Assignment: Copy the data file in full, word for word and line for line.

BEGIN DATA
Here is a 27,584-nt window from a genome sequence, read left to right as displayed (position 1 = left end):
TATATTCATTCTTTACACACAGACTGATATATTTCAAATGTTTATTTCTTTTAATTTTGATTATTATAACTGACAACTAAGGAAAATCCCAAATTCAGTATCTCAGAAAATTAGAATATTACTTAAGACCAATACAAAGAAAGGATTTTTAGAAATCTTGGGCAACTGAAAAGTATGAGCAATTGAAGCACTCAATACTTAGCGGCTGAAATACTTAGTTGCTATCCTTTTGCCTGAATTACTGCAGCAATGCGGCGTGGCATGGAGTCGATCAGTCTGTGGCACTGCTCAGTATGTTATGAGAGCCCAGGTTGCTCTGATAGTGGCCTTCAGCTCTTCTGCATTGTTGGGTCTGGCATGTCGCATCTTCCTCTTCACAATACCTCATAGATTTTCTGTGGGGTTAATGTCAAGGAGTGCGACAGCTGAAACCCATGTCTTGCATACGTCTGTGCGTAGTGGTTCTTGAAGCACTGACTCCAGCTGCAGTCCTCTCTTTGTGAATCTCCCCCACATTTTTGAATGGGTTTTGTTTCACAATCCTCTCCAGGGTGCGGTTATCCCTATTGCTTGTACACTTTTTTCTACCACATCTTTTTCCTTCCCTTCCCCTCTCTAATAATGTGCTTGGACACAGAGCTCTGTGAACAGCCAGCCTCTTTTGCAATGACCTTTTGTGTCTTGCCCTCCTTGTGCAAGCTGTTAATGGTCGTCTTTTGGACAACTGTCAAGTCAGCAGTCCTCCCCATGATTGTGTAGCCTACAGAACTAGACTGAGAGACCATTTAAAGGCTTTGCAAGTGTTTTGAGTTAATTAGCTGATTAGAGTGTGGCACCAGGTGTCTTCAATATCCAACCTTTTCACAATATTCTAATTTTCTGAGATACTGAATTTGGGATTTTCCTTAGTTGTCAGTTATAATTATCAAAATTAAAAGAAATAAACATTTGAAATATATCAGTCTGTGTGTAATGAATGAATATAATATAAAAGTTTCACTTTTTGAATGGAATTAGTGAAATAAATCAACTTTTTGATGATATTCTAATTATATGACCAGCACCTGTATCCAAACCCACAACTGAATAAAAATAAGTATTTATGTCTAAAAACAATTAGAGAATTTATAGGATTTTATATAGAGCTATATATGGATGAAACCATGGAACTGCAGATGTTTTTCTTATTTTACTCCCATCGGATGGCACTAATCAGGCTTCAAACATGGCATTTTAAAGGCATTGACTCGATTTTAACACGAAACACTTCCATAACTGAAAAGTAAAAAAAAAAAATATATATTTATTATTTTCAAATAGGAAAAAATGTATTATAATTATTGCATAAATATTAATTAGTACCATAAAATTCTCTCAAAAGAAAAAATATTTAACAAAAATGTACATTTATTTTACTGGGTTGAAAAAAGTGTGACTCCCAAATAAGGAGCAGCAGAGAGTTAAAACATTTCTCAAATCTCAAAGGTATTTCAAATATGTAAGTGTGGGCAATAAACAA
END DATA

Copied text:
Here is a 27,584-nt window from a genome sequence, read left to right as displayed (position 1 = left end):
TATATTCATTCTTTACACACAGACTGATATATTTCAAATGTTTATTTCTTTTAATTTTGATTATTATAACTGACAACTAAGGAAAATCCCAAATTCAGTATCTCAGAAAATTAGAATATTACTTAAGACCAATACAAAGAAAGGATTTTTAGAAATCTTGGGCAACTGAAAAGTATGAGCAATTGAAGCACTCAATACTTAGCGGCTGAAATACTTAGTTGCTATCCTTTTGCCTGAATTACTGCAGCAATGCGGCGTGGCATGGAGTCGATCAGTCTGTGGCACTGCTCAGTATGTTATGAGAGCCCAGGTTGCTCTGATAGTGGCCTTCAGCTCTTCTGCATTGTTGGGTCTGGCATGTCGCATCTTCCTCTTCACAATACCTCATAGATTTTCTGTGGGGTTAATGTCAAGGAGTGCGACAGCTGAAACCCATGTCTTGCATACGTCTGTGCGTAGTGGTTCTTGAAGCACTGACTCCAGCTGCAGTCCTCTCTTTGTGAATCTCCCCCACATTTTTGAATGGGTTTTGTTTCACAATCCTCTCCAGGGTGCGGTTATCCCTATTGCTTGTACACTTTTTTCTACCACATCTTTTTCCTTCCCTTCCCCTCTCTAATAATGTGCTTGGACACAGAGCTCTGTGAACAGCCAGCCTCTTTTGCAATGACCTTTTGTGTCTTGCCCTCCTTGTGCAAGCTGTTAATGGTCGTCTTTTGGACAACTGTCAAGTCAGCAGTCCTCCCCATGATTGTGTAGCCTACAGAACTAGACTGAGAGACCATTTAAAGGCTTTGCAAGTGTTTTGAGTTAATTAGCTGATTAGAGTGTGGCACCAGGTGTCTTCAATATCCAACCTTTTCACAATATTCTAATTTTCTGAGATACTGAATTTGGGATTTTCCTTAGTTGTCAGTTATAATTATCAAAATTAAAAGAAATAAACATTTGAAATATATCAGTCTGTGTGTAATGAATGAATATAATATAAAAGTTTCACTTTTTGAATGGAATTAGTGAAATAAATCAACTTTTTGATGATATTCTAATTATATGACCAGCACCTGTATCCAAACCCACAACTGAATAAAAATAAGTATTTATGTCTAAAAACAATTAGAGAATTTATAGGATTTTATATAGAGCTATATATGGATGAAACCATGGAACTGCAGATGTTTTTCTTATTTTACTCCCATCGGATGGCACTAATCAGGCTTCAAACATGGCATTTTAAAGGCATTGACTCGATTTTAACACGAAACACTTCCATAACTGAAAAGTAAAAAAAAAAAATATATATTTATTATTTTCAAATAGGAAAAAATGTATTATAATTATTGCATAAATATTAATTAGTACCATAAAATTCTCTCAAAAGAAAAAATATTTAACAAAAATGTACATTTATTTTACTGGGTTGAAAAAAGTGTGACTCCCAAATAAGGAGCAGCAGAGAGTTAAAACATTTCTCAAATCTCAAAGGTATTTCAAATATGTAAGTGTGGGCAATAAACAA